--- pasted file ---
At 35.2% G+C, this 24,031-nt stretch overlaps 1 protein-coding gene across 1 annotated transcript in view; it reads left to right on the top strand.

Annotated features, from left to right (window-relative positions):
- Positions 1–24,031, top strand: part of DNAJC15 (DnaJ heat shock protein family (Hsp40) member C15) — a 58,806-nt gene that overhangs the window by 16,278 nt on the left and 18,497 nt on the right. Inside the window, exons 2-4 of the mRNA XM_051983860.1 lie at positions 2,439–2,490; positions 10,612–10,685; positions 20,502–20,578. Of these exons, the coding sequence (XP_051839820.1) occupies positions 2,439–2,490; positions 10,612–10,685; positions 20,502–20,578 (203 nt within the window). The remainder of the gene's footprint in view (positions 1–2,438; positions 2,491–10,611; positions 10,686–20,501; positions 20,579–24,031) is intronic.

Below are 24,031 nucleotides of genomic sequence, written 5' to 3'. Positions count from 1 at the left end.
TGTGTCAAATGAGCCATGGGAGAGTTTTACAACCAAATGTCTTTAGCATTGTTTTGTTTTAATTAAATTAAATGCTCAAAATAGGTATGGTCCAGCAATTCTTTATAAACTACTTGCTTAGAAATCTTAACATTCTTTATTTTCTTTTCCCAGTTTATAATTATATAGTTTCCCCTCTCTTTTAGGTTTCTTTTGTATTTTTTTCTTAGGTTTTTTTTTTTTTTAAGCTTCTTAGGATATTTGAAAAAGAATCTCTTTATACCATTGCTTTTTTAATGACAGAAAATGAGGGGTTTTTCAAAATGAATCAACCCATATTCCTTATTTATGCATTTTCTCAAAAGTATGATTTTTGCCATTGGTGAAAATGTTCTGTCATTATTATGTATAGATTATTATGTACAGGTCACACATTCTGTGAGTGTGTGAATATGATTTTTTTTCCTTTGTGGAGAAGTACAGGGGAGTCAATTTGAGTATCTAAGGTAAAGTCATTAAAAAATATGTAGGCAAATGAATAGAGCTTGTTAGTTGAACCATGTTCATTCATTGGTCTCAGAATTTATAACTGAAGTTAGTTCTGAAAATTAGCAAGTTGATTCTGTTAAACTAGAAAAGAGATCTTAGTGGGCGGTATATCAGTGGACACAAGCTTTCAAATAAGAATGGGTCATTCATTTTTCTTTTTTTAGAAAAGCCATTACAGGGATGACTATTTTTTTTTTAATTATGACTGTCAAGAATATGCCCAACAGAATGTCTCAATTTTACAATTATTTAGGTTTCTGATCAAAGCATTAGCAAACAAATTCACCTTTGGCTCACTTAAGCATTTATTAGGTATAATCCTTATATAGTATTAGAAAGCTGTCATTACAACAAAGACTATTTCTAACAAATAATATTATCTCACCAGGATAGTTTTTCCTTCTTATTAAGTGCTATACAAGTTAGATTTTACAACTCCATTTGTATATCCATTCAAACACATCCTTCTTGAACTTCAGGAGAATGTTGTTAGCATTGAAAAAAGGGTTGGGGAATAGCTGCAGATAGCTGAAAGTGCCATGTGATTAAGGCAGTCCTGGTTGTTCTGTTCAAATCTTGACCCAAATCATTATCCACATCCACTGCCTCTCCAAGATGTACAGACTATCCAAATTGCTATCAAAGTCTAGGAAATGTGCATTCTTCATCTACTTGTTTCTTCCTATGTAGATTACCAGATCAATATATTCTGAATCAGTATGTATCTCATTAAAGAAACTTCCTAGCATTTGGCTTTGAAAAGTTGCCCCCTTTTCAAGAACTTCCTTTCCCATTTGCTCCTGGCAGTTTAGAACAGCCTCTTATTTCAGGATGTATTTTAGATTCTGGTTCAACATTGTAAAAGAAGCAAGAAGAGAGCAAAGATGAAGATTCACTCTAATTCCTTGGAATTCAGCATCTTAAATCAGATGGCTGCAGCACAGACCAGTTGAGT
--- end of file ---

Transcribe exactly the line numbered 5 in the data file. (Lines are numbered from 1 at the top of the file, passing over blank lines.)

TGTGTCAAATGAGCCATGGGAGAGTTTTACAACCAAATGTCTTTAGCATTGTTTTGTTTTAATTAAATTAAATGCTCAAAATAGGTATGGTCCAGCAATTCTTTATAAACTACTTGCTTAGAAATCTTAACATTCTTTATTTTCTTTTCCCAGTTTATAATTATATAGTTTCCCCTCTCTTTTAGGTTTCTTTTGTATTTTTTTCTTAGGTTTTTTTTTTTTTTAAGCTTCTTAGGATATTTGAAAAAGAATCTCTTTATACCATTGCTTTTTTAATGACAGAAAATGAGGGGTTTTTCAAAATGAATCAACCCATATTCCTTATTTATGCATTTTCTCAAAAGTATGATTTTTGCCATTGGTGAAAATGTTCTGTCATTATTATGTATAGATTATTATGTACAGGTCACACATTCTGTGAGTGTGTGAATATGATTTTTTTTCCTTTGTGGAGAAGTACAGGGGAGTCAATTTGAGTATCTAAGGTAAAGTCATTAAAAAATATGTAGGCAAATGAATAGAGCTTGTTAGTTGAACCATGTTCATTCATTGGTCTCAGAATTTATAACTGAAGTTAGTTCTGAAAATTAGCAAGTTGATTCTGTTAAACTAGAAAAGAGATCTTAGTGGGCGGTATATCAGTGGACACAAGCTTTCAAATAAGAATGGGTCATTCATTTTTCTTTTTTTAGAAAAGCCATTACAGGGATGACTATTTTTTTTTTAATTATGACTGTCAAGAATATGCCCAACAGAATGTCTCAATTTTACAATTATTTAGGTTTCTGATCAAAGCATTAGCAAACAAATTCACCTTTGGCTCACTTAAGCATTTATTAGGTATAATCCTTATATAGTATTAGAAAGCTGTCATTACAACAAAGACTATTTCTAACAAATAATATTATCTCACCAGGATAGTTTTTCCTTCTTATTAAGTGCTATACAAGTTAGATTTTACAACTCCATTTGTATATCCATTCAAACACATCCTTCTTGAACTTCAGGAGAATGTTGTTAGCATTGAAAAAAGGGTTGGGGAATAGCTGCAGATAGCTGAAAGTGCCATGTGATTAAGGCAGTCCTGGTTGTTCTGTTCAAATCTTGACCCAAATCATTATCCACATCCACTGCCTCTCCAAGATGTACAGACTATCCAAATTGCTATCAAAGTCTAGGAAATGTGCATTCTTCATCTACTTGTTTCTTCCTATGTAGATTACCAGATCAATATATTCTGAATCAGTATGTATCTCATTAAAGAAACTTCCTAGCATTTGGCTTTGAAAAGTTGCCCCCTTTTCAAGAACTTCCTTTCCCATTTGCTCCTGGCAGTTTAGAACAGCCTCTTATTTCAGGATGTATTTTAGATTCTGGTTCAACATTGTAAAAGAAGCAAGAAGAGAGCAAAGATGAAGATTCACTCTAATTCCTTGGAATTCAGCATCTTAAATCAGATGGCTGCAGCACAGACCAGTTGAGT